Selective Nerve Root Injection
Selective nerve root injection is an injection of a long-lasting steroid (cortisone) around the nerve root as it exits the spinal column. The injection reduces the inflammation and pain caused by pressure on the nerve. It can also be used as a diagnostic tool to help doctors determine whether the nerve is irritated by “numbing” the nerve. One of the most common conditions to benefit from selective nerve root injections is a herniated disc that causes low back and leg pain (sciatica).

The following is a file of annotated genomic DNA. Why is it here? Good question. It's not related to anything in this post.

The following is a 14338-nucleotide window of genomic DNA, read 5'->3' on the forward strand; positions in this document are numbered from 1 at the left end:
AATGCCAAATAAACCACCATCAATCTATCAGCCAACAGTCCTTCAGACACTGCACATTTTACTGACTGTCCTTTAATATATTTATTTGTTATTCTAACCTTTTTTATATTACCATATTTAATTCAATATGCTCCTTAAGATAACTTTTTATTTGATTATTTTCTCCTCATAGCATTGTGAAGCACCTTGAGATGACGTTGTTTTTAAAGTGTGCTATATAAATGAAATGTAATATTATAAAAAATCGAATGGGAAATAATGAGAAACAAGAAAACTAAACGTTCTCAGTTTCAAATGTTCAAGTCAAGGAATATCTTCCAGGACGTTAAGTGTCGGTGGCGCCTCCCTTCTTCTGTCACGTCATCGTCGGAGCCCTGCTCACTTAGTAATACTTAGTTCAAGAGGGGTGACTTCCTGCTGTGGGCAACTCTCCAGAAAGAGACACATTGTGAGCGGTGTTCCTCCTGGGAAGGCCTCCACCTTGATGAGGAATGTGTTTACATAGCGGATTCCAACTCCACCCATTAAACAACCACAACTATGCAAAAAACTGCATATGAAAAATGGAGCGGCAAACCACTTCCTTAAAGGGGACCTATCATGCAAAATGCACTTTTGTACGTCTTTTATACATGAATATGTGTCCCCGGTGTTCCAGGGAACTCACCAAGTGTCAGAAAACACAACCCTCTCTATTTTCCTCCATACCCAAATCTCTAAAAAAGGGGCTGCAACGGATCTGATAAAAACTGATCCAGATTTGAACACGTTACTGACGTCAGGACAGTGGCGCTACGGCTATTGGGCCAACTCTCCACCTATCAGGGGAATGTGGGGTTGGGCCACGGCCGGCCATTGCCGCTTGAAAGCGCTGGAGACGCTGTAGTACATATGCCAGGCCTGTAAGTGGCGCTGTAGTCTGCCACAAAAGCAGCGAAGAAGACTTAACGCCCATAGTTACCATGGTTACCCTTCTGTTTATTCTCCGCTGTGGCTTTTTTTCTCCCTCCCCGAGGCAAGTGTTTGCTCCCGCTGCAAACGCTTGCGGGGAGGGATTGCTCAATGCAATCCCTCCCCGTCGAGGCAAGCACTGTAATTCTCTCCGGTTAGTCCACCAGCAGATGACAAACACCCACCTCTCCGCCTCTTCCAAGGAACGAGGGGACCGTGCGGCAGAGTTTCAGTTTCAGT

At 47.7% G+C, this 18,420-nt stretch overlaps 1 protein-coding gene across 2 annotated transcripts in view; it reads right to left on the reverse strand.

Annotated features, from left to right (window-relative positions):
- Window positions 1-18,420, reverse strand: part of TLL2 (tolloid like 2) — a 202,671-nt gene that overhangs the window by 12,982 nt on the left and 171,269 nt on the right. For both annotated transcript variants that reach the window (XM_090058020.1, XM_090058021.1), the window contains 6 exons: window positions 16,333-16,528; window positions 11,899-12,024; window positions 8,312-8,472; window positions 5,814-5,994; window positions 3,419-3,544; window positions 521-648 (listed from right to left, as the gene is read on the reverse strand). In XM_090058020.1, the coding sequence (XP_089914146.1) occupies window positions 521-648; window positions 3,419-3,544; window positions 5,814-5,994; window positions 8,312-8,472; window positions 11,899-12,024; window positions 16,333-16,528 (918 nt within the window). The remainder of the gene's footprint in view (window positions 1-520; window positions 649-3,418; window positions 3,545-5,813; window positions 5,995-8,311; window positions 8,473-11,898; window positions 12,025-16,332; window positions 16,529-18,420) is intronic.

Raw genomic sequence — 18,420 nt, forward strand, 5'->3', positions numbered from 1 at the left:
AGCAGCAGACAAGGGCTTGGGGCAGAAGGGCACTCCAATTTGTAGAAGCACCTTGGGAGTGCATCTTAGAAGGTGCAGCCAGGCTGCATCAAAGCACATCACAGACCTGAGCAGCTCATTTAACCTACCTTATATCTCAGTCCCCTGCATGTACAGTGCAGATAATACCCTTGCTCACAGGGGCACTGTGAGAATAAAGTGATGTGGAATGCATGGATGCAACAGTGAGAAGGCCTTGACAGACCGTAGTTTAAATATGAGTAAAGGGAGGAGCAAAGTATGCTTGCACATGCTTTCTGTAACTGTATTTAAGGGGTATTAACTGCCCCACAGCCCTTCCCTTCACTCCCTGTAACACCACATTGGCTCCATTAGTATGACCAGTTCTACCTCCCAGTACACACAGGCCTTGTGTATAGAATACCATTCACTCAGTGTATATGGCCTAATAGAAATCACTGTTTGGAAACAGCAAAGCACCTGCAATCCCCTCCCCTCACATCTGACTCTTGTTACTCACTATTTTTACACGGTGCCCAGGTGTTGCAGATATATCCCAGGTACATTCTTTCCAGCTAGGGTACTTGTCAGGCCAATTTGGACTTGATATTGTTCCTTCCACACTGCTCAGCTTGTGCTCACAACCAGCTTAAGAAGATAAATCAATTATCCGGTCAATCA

UPMC neurosurgeons perform this procedure with the patient lying on the stomach on an x-ray table. The surgeon uses fluoroscopy (x-ray) to help locate the specific nerve root. A needle is inserted into the area and the medication and an anesthetic are injected. The injection takes just several minutes. After the injection, the patient is monitored for 15-20 minutes and then released. Most patients start noticing pain relief after the third to seventh day, which can last weeks or months. If the first injection fails to relieve pain symptoms in one to two weeks, the doctor may recommend another injection. In a 12-month period, doctors usually limit injections to three. Giving more than three injections in a year may increase the likelihood of side effects from cortisone.